The cricket Coiblemmus compactus was found to possess 26.50 ± 0.80 g/100 g of fat, which is comparatively higher than the red meats (beef and pork) (Fig. 7). For treating some ailments, high-fat diets are prescribed by dieticians, and in that regard, crickets could make a great contribution to satisfy lipid requirements. It was reported that generally Gryllus bimaculatus and Acheta domesticus represents higher lipid contents in two different forms as phospholipids and triglycerols which are then utilised to derive the energy content for its physical activities (Ekpo et al., 2009; Tzompa-Sosa et al., 2014). The higher the ash content, the higher the value of the mineral elements for human health. Crickets have a higher content of ash (2.96 to 20.50 g/100 g dry weight) when compared to goat, broiler and pork meat (Magara et al., 2021). The cricket of the present study contained considerable amounts of ashes even when fed with simple and inexpensive diet.
The reared Coiblemmus compactus possessed higher amounts of potassium, which is an essential mineral for the good health of human. Potassium, which is supposed to be obtained from our regular diet, has more health benefits like lowering the blood pressure, prevents renal diseases, reduces osteoporosis, prevents heart disease and lowers the risks of hypercalciuria and kidney stones (He & MacGregor, 2008). Also, it is needed for maintenance of total body fluid volume, acid and electrolyte balance and normal cell function (Young, 2001). Phosphorous is the second abundant element estimated in both the test crickets, which has much health benefits including the osteoporosis treatment (Heaney, 2004). Calcium is the bone and teeth supporting mineral, which are moderately present in both the crickets. The calcium levels in the cricket were found to be lesser than that of drumstick leaves (314 ± 71.0 mg/100 g) but higher than that in betel leaves (207 ± 14.9 mg/100 g), mint leaves (205 ± 31.8 mg/100 g) and the whole milk of cow (118 ± 2.9 mg/100 g) & buffalo (121 ± 3.0 mg/100 g) (USDA, https://fdc.nal.usda.gov/index.htmL). Adding cricket meal to diet improves the nutritive quality of the food and also helps to overcome micronutrient deficiencies.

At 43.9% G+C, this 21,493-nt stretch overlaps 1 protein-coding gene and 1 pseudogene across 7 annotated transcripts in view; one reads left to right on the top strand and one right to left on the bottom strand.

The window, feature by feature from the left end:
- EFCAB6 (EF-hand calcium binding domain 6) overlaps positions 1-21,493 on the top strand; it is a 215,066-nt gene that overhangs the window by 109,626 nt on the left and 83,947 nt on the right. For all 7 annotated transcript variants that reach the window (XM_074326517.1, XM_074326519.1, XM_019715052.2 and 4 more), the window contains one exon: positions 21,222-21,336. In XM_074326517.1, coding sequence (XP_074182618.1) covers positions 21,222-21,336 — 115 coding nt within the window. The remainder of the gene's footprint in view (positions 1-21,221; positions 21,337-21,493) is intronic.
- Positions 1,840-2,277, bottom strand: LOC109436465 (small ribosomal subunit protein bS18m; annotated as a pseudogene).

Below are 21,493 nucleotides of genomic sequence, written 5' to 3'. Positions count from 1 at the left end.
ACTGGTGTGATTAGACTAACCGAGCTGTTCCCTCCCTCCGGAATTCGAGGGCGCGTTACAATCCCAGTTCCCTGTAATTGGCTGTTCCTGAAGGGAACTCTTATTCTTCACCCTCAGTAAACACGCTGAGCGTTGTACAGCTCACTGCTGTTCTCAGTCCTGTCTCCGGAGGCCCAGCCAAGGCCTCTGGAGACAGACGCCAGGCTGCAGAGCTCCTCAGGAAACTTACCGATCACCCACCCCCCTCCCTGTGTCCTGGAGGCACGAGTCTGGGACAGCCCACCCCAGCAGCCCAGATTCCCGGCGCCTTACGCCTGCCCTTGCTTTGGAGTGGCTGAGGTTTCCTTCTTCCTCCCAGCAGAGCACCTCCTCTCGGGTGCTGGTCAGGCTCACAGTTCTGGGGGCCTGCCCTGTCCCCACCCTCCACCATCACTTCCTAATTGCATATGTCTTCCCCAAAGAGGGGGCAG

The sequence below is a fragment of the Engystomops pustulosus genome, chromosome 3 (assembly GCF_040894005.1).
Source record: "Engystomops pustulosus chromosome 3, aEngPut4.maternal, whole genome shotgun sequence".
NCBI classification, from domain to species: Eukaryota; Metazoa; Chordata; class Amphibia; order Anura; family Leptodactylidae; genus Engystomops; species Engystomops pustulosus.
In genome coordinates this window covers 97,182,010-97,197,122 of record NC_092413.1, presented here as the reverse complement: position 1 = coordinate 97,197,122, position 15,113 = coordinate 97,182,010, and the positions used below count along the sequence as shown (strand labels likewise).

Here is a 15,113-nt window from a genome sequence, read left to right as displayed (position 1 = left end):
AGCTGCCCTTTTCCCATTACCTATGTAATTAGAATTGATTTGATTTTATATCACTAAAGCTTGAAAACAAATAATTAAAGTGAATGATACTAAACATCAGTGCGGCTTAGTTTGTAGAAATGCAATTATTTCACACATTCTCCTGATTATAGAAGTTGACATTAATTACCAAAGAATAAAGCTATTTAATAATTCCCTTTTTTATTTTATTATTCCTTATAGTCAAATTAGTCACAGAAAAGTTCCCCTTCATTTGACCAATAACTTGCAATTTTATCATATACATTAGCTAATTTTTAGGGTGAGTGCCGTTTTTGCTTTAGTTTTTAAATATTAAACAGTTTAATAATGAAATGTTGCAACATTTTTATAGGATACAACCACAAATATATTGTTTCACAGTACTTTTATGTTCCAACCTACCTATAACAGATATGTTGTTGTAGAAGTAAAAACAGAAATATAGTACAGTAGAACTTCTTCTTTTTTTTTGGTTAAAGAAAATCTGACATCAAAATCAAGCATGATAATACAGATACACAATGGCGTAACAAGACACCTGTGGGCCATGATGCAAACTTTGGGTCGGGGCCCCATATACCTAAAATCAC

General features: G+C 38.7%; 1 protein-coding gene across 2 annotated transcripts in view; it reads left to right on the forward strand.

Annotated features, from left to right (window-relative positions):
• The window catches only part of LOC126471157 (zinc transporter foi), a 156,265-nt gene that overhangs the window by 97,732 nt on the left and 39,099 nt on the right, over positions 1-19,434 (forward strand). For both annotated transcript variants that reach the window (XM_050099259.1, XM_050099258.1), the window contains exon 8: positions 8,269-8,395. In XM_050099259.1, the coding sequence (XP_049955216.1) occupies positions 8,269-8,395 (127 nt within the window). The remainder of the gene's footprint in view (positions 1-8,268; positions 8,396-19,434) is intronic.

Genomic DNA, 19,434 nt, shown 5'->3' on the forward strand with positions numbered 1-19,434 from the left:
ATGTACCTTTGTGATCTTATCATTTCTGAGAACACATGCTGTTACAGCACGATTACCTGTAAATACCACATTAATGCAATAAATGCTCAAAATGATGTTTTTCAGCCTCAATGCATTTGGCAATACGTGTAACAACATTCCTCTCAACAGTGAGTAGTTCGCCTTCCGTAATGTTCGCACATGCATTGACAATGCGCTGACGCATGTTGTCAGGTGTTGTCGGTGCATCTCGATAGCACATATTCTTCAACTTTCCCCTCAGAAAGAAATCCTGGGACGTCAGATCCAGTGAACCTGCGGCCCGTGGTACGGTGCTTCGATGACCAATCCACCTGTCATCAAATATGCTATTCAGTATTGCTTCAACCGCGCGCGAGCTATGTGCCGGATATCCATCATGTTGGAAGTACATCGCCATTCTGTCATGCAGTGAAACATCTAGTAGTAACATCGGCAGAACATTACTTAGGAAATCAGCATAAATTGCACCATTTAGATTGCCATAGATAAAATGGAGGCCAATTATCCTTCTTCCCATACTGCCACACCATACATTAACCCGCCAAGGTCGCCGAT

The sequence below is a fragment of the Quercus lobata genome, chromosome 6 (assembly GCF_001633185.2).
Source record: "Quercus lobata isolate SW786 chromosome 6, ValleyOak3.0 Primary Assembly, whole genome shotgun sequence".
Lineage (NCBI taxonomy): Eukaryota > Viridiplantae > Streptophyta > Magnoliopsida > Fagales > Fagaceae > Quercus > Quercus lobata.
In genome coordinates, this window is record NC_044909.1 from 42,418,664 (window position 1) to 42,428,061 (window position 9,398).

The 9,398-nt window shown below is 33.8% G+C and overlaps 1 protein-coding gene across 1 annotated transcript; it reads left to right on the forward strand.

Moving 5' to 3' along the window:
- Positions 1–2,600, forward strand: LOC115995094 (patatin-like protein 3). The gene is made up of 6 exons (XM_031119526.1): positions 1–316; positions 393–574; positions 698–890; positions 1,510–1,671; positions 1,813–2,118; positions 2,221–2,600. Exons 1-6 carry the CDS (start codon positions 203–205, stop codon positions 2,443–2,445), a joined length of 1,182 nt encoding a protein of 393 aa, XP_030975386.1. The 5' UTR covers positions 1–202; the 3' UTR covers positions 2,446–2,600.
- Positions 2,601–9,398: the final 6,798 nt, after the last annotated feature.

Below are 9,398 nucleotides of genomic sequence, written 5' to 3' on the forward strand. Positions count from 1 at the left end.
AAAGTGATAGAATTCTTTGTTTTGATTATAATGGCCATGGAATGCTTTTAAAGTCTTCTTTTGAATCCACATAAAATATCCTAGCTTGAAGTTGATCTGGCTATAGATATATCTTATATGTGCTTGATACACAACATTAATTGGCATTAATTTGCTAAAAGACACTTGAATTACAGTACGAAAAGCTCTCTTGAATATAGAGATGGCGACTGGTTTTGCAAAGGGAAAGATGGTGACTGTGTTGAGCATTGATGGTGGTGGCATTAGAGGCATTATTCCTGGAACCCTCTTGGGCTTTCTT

Asparagine, methionine and threonine are the amino acids detected from the cricket among which methionine is an essential amino acid. The nutrients composition also depends upon the processing methods like drying, smoking, cooking, roasting, deep-frying and toasting) (Huis et al., 2013; Musundire et al., 2014). The heat drying for the processing of crickets would have been a reason for reduced projection of amino acids. In the view of large-scale processing, freeze drying wouldn’t be a suitable way to market insects at low cost (as our actual aim is to make insects as cheaper protein source). Therefore, heat drying is a possible way for processing crickets in larger scale quantities.
Methyl palmitate and methyl linoleate were the two fatty acids detected at higher levels in the cricket tested. Some studies have proved the anti-inflammatory (Saeed et al., 2012) and phagocytosis inhibitory effect (Cai et al., 2005) of methyl palmitate; therefore, it is reported to be safe for vertebrates and widely used in cosmetics, pharmaceutics and industrial applications (Pearson, 2007). Methyl linoleate has showed anti-proliferative activity (Lampronti et al., 2003) and also found to possess good antifungal and antioxidant activity (Pinto et al., 2017). As a traditional medicine, Nigerians apply the intestinal content of mole crickets (Gryllotalpa africana) over the surface of patients to treat athlete’s foot (Fosaranti, 1997; Rajkhowa & Rokozeno, 2016). Methyl linoleate possessed anti-melanogenic activity and could be widely utilised in cosmetics industry as whitening agent to treat hyperpigmentation conditions (Ko et al., 2018). Further studies on cricket extracts would help us to determine the bioactive compounds to evaluate their pharmaceutical bioactivity. Besides promoting them as food, highlighting their pharmaceutical activity and making people to understand its application on cosmetics would be easier.